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Bruce Sterling’s Litany

Bruce Sterling, described as a “science fiction author, journalist, and cultural critic” (you just know that’s not good), offers a list of “10 technologies that deserve to die”. Rather than actually present novel ideas or an unexpected perspective, which would have made the article worth reading, he practices Earth-friendly commentary: recycling and reusing threadbare hippie themes and ideas.

Rather than a full-on fisking (Does anyone do real fiskings anymore? That seems so, I don’t know, last month…), I’ll just hit the high points of this bland attempt to be self-consciously clever.


“Ban the bomb!” In pointing that you can’t use nukes against terrorists (oh yeah?), he makes the oft-used implicit argument that the only nuclear threat the world faces today is from non-state actors. Not true. And turning his argument around, if nuclear states were to give up the bomb in favor of massively destructive conventional weapons as he suggests, what is to stop terrorists from using a daisy-cutter or MOAB (or jetliner…) if nukes are no longer available? Producing massive conventional weapons is bound to be much easier than producing or procuring nuclear weapons would be for a terrorist group.

While one might fantasize about nukes (or any other weapon) magically disappearing overnight, it isn’t going to happen in the real world. And the real world is too dangerous to dispose of our nukes in the naive hope that others will do likewise or forego their development in the first place. The genie is out of the bottle, and it isn’t going to go back in, no matter how magically we think. We’d best be grownups and deal with the world as it is — like chain mail and battleships, nukes are going to be with us just as long as they remain valuable as weapons, and not a moment longer. Whether that comes about because a new and more powerful weapon is developed or because defensive measures render them impotent or non-threatening remains to be seen, but an examination of the possible outcomes in this regard would have made a far more interesting topic for Bruce’s futurizing.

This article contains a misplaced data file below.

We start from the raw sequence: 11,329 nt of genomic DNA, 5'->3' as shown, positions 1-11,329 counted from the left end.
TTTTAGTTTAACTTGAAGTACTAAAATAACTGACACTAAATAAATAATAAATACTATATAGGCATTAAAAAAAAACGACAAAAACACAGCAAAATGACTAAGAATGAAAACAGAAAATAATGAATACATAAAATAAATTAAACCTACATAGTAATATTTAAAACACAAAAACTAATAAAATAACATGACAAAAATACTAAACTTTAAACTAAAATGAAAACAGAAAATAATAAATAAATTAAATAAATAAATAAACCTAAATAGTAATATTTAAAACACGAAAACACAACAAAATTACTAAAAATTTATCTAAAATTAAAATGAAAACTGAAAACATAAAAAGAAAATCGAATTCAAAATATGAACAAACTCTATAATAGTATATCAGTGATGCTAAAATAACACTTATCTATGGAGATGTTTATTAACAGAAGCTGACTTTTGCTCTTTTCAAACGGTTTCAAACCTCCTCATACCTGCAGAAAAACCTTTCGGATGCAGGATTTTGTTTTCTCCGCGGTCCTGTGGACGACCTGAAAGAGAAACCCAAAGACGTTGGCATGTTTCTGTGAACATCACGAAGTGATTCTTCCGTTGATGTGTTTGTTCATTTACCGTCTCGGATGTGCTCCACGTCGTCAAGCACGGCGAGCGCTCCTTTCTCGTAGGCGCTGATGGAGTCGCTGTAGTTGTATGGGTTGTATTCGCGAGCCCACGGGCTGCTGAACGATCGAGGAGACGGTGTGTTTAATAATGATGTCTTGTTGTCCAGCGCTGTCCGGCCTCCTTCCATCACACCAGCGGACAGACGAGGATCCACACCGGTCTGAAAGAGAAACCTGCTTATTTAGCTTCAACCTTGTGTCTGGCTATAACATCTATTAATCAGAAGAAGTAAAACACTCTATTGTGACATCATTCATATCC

If the possession of nukes is indicitave of a “blatant death-wish”, what has stopped us, or is now stopping us, from using them? One might think that five and a half decades of deterrence, in which the button-fingers of each nuclear power were stayed, no matter what happened, by their lack of enthusiasm for being on the receiving end of massive retaliatory incineration, would suggest the nuclear powers place at least some minimal value on their own continued existence.